You will need to select a resident agent before you file any paperwork with the state. You have a few choices here: You can be your own resident agent, and simply use your office address or home address. Or you could appoint an employee.

A third option is to use a professional Resident Agent service in Rhode Island. These companies – like Northwest Registered Agent or ZenBusiness – can serve as your agent for a small yearly fee (usually around $150 per year). This ensures that everything is handled correctly and that documents won’t be missed even if the business owner is on vacation. 

Check out our roundup of the Best Registered Agent Services

4. File LLC Articles of Organization

The Rhode Island LLC Articles of Organization must be filed with the state government in order to move forward with forming the business entity. This document can be submitted through the mail, online, or in person. The filing fee is $150 and is non-refundable.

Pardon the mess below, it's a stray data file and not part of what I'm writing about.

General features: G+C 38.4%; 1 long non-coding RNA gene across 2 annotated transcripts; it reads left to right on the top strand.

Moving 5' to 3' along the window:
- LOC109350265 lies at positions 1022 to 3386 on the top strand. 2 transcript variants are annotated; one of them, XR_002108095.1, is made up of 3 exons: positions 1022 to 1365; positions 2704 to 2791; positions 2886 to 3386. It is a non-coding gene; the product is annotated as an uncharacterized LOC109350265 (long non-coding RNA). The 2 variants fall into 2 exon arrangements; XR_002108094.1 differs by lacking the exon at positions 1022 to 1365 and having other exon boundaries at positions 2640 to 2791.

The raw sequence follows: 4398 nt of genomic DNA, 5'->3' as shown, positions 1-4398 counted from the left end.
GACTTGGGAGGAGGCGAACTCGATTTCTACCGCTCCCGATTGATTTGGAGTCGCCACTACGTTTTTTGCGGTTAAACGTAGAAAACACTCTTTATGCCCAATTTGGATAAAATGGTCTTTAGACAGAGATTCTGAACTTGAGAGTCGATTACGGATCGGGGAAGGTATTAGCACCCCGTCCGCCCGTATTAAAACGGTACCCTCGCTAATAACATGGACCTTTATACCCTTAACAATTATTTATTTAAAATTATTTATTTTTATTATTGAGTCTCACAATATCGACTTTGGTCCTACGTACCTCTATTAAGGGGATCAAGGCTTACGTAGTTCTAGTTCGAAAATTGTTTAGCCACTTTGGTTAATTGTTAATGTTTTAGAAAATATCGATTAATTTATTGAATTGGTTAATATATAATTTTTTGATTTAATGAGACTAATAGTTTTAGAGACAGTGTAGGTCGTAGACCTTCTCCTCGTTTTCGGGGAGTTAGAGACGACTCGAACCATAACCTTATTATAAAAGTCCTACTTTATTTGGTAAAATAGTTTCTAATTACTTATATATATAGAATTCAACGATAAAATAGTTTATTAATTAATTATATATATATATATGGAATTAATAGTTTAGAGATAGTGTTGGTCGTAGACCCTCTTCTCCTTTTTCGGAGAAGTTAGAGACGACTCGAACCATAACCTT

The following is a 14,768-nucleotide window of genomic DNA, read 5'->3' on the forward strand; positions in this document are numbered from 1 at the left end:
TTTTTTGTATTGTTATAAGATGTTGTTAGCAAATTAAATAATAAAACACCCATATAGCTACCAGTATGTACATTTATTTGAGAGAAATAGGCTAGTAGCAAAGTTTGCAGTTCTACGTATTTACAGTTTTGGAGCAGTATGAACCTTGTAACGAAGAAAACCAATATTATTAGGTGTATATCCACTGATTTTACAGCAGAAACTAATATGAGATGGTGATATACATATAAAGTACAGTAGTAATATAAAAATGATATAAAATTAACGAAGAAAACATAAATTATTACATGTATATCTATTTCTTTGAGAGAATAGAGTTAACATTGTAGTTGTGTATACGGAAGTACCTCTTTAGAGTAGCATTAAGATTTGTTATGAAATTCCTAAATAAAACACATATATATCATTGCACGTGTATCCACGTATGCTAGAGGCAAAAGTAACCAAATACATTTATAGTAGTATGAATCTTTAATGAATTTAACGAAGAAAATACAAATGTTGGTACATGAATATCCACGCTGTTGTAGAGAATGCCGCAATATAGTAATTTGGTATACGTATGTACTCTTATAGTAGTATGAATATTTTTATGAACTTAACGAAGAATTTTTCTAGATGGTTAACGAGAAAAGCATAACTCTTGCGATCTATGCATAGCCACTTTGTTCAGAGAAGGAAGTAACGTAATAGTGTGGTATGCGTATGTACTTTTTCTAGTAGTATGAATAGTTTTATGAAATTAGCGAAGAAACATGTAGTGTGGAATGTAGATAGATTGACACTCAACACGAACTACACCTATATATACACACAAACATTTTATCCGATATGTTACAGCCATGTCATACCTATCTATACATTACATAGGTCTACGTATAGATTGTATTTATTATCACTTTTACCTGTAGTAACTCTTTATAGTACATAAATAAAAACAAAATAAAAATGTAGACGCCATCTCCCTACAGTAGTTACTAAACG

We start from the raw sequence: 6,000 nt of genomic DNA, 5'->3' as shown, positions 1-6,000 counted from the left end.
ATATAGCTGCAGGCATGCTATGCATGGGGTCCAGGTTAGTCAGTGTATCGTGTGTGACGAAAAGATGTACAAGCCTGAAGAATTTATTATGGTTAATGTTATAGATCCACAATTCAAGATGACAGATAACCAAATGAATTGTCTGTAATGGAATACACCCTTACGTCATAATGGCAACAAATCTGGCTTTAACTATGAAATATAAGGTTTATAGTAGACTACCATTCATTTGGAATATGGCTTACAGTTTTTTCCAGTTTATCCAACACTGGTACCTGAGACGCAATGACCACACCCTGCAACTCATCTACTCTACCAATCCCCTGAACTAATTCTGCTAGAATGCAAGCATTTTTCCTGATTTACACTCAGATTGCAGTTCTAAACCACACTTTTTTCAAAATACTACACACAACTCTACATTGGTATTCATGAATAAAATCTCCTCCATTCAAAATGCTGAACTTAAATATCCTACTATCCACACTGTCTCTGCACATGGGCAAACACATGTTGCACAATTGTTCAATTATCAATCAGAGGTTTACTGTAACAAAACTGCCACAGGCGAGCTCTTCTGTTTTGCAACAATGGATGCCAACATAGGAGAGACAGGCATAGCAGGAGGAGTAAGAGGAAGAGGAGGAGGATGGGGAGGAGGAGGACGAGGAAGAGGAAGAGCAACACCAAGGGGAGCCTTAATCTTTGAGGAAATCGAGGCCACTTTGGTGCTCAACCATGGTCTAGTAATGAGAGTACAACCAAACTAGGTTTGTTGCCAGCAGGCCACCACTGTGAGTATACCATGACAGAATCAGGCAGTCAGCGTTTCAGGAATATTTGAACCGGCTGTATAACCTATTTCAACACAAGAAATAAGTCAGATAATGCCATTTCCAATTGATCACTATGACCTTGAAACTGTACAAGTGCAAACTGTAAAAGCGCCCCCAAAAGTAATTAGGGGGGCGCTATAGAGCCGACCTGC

To file online – Use the RI Business Services Online Filing System to file the document online. Pay the $150 filing fee with a credit or debit card. 

To file by mail – Fill out the RI Articles of Organization for Domestic Limited Liability Company. Include a check or money order payable to the Rhode Island Secretary of State. Mail the documents to: 

Division of Business Services

148 W. River Street

Providence, RI 02904

Now, once the documents have been submitted, you will need to wait for Rhode Island to process everything. This typically takes 5-15 business days, depending on the current backlog. 

5. Create an operating agreement

Note: This step is optional, but recommended.

Operating agreements are important documents for most companies. However, they are internal documents, which means that they are simply kept on file with the business itself. Because you don’t need to submit the agreement anywhere, this is not a required step – but most businesses should still complete it. 

An operating agreement is a signed agreement between business participants/shareholders that lays out important operating procedures, as well as ownership structure. For any company with multiple stakeholders, this is vital, because it can prevent ownership disputes in the future.